The number of tourists visiting the UK has soared in the year so far to reach a new record high as a weaker pound continues to make Britain a more attractive destination, according to official figures.
There were a whopping 11.8m inbound visits to the UK from January to April this year, up 11 per cent against the same period in 2016, according to figures from the Office for National Statistics (ONS). And they weren't penny pinching. Tourists have spent an all-time high of £6.2bn so far in 2017, up 14 per cent.
Growth this year spurred from long-haul regions like North America, with visits up 16 per cent to 1m compared with the same period last year. Another record was broken by EU visitors, who increased by seven per cent to 8.3m.
In April alone, an Easter boost meant 3.7m foreign visits were made to the UK, up 19 per cent compared with April 2016. This marked the highest number of tourists in April on record, led by increased visits from North Americans.
Visitors in April spent an all-time high of £2bn, up 20 per cent on the previous year.
Despite the help from a later Easter, Howard Archer, chief economic advisor to the EY Item Club, said there is a clear underlying increase in foreign visits to the UK.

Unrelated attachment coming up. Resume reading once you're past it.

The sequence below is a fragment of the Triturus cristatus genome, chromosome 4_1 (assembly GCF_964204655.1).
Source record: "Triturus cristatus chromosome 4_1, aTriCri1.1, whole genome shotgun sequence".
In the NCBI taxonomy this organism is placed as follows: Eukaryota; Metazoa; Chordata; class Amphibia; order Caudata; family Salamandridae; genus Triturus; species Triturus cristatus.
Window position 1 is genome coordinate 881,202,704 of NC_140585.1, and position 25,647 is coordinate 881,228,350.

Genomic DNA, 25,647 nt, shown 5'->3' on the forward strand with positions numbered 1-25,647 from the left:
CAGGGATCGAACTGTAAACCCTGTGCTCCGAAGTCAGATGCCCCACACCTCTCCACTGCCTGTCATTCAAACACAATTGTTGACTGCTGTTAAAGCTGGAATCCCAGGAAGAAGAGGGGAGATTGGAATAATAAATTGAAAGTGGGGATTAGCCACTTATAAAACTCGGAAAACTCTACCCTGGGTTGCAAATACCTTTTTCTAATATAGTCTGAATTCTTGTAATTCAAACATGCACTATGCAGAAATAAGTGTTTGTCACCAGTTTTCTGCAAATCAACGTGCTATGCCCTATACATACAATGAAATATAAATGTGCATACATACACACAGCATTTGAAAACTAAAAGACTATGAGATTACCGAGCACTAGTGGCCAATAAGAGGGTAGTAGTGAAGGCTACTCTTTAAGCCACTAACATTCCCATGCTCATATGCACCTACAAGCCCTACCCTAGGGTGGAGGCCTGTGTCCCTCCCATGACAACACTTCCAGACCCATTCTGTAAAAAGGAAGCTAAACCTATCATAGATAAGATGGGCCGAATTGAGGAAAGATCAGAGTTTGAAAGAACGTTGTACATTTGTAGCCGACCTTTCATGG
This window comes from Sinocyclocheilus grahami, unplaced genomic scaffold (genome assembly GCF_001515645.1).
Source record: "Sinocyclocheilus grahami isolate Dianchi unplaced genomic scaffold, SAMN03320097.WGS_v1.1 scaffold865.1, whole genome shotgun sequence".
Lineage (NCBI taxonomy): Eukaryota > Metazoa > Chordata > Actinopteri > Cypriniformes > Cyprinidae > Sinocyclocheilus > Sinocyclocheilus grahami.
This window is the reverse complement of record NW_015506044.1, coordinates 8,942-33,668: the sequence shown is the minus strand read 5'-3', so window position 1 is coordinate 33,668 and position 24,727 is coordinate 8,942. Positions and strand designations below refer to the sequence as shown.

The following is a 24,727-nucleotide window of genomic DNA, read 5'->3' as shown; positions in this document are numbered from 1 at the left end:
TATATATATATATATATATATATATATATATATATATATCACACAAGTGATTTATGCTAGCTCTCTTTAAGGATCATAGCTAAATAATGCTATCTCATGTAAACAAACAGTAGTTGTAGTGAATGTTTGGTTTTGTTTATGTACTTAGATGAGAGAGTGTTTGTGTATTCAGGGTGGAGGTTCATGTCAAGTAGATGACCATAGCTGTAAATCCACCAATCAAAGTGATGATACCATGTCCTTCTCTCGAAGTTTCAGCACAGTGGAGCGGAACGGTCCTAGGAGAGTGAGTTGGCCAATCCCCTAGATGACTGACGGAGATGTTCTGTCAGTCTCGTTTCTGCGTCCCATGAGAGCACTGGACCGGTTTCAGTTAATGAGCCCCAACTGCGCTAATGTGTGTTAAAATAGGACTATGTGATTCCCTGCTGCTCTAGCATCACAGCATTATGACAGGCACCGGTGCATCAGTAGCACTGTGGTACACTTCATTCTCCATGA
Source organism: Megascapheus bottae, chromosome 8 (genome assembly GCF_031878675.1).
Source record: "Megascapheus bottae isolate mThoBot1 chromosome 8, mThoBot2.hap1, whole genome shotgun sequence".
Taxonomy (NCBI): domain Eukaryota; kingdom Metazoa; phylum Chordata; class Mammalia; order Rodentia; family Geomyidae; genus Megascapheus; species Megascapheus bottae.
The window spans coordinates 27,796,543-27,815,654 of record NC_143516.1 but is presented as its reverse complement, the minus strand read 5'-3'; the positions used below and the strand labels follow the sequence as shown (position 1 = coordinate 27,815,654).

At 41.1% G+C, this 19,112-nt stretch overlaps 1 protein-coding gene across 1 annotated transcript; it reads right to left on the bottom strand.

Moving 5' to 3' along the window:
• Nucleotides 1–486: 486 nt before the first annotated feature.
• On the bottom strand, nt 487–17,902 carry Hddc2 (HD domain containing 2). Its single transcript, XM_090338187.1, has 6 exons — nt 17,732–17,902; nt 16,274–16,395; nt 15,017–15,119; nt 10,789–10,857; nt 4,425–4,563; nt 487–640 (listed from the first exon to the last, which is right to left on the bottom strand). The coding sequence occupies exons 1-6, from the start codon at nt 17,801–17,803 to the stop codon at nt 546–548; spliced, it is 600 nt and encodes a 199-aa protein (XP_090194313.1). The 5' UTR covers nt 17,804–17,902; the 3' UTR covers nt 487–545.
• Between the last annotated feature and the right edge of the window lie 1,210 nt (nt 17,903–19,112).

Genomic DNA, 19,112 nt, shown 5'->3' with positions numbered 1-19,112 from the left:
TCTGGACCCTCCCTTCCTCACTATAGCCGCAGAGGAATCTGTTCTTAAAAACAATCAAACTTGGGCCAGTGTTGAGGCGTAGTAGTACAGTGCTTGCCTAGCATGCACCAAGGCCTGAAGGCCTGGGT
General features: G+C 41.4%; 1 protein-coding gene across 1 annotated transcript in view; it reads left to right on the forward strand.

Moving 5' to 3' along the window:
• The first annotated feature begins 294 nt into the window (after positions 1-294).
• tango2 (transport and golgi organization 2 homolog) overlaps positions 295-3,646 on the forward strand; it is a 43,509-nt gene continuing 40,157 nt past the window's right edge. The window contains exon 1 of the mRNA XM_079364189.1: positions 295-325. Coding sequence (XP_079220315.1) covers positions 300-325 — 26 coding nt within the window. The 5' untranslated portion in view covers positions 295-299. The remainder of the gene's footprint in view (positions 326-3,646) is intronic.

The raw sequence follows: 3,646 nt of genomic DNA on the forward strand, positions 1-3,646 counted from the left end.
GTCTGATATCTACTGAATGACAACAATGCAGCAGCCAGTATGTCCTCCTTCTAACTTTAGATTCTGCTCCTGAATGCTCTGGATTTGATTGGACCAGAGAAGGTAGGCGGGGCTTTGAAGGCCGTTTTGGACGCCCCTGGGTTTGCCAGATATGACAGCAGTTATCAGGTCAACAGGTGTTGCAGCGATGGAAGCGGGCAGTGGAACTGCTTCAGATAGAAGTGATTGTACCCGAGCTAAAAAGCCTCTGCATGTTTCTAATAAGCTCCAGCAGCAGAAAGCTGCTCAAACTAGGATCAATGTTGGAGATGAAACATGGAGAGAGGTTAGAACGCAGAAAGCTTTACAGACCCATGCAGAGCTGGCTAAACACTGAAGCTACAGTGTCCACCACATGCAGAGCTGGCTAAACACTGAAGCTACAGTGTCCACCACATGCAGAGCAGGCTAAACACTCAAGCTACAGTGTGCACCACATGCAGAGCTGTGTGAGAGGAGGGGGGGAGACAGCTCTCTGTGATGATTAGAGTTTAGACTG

Patricia Yates, director of tourism firm Visit Britain, said: “Tourism is one of Britain’s most valuable export industries and it is very encouraging to see this continued growth as we head into the peak summer season and beyond. We continue to drive home the message of value and welcome globally, particularly in our high spending markets China and the US and the valuable European market."
The UK's £127bn tourism market is expected to take a hit due to a number of terror attacks in recent months.
Demand for day-trips was softer in the domestic market after recent terror attacks, and that has the company behind Alton Towers and Legoland, Merlin Entertainments, cautious on trends in foreign visitation over the coming months.
UK companies that are more exposed to tourist spending are highly likely to outperform in the stock market this year versus those with a higher dependency on domestic consumers, according to UBS Wealth Management.
“Following the depreciation of the British pound and the pick-up in inflation, we believe the UK domestic consumer is coming under increasing financial pressure. But the outlook is brighter for inbound tourists, who are attracted to the UK by the 12 per cent fall in the pound since the Brexit vote," said Caroline Simmons, deputy head of the UK investment office.
The firm predicted many tourism-related companies could deliver earnings growth of 10 per cent while domestically-exposed stocks will disappoint with flat earnings, driving further relative outperformance.